The Component Reference - Basic Concepts
From a heitml programming point of view, a component used on a page is a call of a constructor that creates a heitml object. For each component kind there is a component class definition, contained somewhere in the heitml library. For example counter is defined in the file cocounter.hei library. This means components behave just like ordinary user defined heitml tags:
Component Live Time
When heitml processes a page that contains a component < comp > heitml will call the constructor method of the class named comp. This creates a heitml object of the comp class, or in short a comp-object. The comp class will then display the component (by generating the appropriate HTML code and exit). In the simplest case the comp object vanishes after this processing and so is not visible on the outside. An example is <counter>.
heitml features so called interactive components that accept user input. Examples for interactive components are a counter with reset button or a dbform. In the Internet context user input is sent to the Web server as a subsequent page request. For example the dbform is shown in a first page request. Then the user fills out the form and presses the submit button. This causes the browser to send the form data and another page request to the server. Interactive components remain active from the first page request until this second page request. Before the second page is processed by the server, the still existing interactive components process the information provided by the browser and perform the desired action. For example a dbform would store the data entered into the database.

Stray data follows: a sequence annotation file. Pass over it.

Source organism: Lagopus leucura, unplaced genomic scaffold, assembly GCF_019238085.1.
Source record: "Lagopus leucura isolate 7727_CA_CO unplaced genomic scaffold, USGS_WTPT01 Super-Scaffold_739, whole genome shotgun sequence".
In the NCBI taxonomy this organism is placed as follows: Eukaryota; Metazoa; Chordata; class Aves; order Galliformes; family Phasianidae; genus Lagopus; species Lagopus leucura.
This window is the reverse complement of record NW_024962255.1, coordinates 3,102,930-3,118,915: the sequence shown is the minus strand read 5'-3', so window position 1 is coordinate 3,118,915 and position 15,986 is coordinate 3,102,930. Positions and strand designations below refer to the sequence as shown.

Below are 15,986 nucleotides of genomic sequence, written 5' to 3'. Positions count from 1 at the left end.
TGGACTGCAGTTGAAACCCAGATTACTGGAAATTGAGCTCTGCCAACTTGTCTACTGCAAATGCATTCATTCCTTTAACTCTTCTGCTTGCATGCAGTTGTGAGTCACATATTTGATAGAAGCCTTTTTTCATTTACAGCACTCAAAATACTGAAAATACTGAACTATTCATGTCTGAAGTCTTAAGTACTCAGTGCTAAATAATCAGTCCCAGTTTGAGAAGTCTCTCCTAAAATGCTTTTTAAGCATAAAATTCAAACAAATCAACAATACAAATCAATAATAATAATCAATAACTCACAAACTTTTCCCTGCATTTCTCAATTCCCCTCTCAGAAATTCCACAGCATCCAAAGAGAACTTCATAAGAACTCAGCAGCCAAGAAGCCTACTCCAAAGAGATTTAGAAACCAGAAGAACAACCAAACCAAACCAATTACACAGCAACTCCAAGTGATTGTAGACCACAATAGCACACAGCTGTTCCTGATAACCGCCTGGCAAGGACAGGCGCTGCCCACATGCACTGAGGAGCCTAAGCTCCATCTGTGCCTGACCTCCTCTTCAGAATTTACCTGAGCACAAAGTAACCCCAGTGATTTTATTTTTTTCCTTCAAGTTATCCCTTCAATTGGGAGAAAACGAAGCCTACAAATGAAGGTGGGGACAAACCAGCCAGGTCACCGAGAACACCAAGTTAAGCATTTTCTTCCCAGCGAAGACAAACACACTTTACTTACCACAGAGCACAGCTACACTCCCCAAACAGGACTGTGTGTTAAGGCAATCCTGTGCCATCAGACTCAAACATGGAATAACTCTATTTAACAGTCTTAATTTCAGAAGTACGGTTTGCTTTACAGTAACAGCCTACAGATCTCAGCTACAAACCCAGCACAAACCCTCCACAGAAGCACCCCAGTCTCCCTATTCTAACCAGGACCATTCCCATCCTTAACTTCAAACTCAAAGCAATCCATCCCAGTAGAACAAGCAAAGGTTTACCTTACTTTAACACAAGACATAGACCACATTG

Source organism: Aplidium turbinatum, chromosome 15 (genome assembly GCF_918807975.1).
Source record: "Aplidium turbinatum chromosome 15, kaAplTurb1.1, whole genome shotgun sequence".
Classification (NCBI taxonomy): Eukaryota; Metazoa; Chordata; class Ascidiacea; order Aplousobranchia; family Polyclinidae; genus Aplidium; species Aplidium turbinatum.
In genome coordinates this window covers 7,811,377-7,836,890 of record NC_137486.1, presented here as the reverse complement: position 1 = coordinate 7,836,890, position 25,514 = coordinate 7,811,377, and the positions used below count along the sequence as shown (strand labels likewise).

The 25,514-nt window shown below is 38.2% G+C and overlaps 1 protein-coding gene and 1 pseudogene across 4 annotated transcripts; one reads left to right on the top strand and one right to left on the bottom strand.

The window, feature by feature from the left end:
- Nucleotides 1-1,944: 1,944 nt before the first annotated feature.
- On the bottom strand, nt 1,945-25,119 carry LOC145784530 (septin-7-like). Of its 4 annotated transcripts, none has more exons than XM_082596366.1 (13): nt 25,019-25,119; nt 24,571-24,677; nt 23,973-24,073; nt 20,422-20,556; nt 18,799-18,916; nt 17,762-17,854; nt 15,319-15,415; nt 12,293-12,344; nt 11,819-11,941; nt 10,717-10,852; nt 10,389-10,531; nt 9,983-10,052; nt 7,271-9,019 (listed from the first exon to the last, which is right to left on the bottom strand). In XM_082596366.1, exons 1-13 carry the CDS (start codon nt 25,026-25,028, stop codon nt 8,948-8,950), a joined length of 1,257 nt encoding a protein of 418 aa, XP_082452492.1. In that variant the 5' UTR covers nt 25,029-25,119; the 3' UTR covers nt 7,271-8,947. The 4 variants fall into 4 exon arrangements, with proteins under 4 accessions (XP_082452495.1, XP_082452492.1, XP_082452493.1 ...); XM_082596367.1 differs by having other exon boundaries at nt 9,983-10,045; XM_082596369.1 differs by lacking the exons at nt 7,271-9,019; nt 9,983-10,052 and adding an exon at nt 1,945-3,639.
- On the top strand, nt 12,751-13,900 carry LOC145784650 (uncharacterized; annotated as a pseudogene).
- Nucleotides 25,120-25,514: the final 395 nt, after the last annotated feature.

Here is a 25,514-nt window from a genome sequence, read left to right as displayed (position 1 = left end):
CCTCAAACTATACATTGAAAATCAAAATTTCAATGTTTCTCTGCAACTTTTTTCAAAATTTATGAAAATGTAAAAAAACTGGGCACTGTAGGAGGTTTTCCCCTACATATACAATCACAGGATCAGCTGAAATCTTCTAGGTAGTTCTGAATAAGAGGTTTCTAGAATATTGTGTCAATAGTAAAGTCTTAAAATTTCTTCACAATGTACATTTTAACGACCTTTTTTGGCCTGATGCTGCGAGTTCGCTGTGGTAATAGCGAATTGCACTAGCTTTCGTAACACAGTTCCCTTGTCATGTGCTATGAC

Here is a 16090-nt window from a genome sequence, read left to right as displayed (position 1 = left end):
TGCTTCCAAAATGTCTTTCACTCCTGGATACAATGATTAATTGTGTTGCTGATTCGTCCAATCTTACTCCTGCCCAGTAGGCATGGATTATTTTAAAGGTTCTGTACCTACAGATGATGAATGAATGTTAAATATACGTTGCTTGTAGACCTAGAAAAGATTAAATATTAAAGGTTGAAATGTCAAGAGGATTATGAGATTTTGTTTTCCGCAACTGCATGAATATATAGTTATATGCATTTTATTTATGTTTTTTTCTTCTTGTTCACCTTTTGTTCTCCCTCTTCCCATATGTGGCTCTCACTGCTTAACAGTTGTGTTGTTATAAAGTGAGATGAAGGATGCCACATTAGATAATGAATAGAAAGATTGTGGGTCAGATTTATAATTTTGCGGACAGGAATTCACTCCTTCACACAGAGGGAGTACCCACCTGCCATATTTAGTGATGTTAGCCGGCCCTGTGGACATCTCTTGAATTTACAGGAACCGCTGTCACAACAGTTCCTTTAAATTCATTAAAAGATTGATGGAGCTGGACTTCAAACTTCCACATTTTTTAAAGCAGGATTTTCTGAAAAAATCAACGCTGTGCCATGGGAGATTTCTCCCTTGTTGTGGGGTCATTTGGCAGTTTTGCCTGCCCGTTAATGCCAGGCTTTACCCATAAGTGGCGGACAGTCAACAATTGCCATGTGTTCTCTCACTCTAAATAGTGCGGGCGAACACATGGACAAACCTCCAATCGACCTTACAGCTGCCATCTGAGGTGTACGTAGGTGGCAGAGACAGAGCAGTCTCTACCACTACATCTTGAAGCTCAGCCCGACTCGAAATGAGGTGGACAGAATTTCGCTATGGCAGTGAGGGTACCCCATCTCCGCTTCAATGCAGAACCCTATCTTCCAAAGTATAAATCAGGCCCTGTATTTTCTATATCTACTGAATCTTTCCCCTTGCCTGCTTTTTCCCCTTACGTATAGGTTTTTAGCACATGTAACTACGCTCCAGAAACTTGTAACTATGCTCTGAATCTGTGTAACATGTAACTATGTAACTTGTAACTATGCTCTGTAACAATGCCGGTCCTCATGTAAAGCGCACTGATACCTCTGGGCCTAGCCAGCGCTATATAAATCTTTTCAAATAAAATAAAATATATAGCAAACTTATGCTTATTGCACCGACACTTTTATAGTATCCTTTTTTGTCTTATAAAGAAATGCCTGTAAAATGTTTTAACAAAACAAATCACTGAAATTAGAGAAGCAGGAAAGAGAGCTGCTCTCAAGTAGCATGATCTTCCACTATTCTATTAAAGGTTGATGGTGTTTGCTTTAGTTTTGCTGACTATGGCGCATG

Additionally there are so called persistent components. A persistent component is created the first time its page is displayed. It then stays active until it is explicitly deleted or until it becomes too old and expires. The iaContainer is such a persistent component, as is a dbform. A dbform keeps the field values. Even if the user goes to another page and comes back the dbform will still display the same data (unless explicitly triggered to display something else).
The functionality of certain components can be altered by adding own methods, called hooks. For example a checkrecord method can be added to a dbform to check the consistency of the data entered. iaButton and iaLink need a process method, that performs a user-defined action when the button or link is pressed.
The extend button of RADpage can be used to program these hook methods. When the extend button is pressed RADpage adds a new class definition to the page. The new class inherits from the component class. Then methods for the new class that override the default methods of the component class can be defined.
For example suppose there is a dbform on a page. Pressing extend adds a class definition
to the page and uses dbform1 instead of dbform. This will not change the behavior of the page, because dbform1 inherits everything from dbform. However now hook methods can be redefined:
The component reference contains a list and descriptions of all available component hooks for each component.
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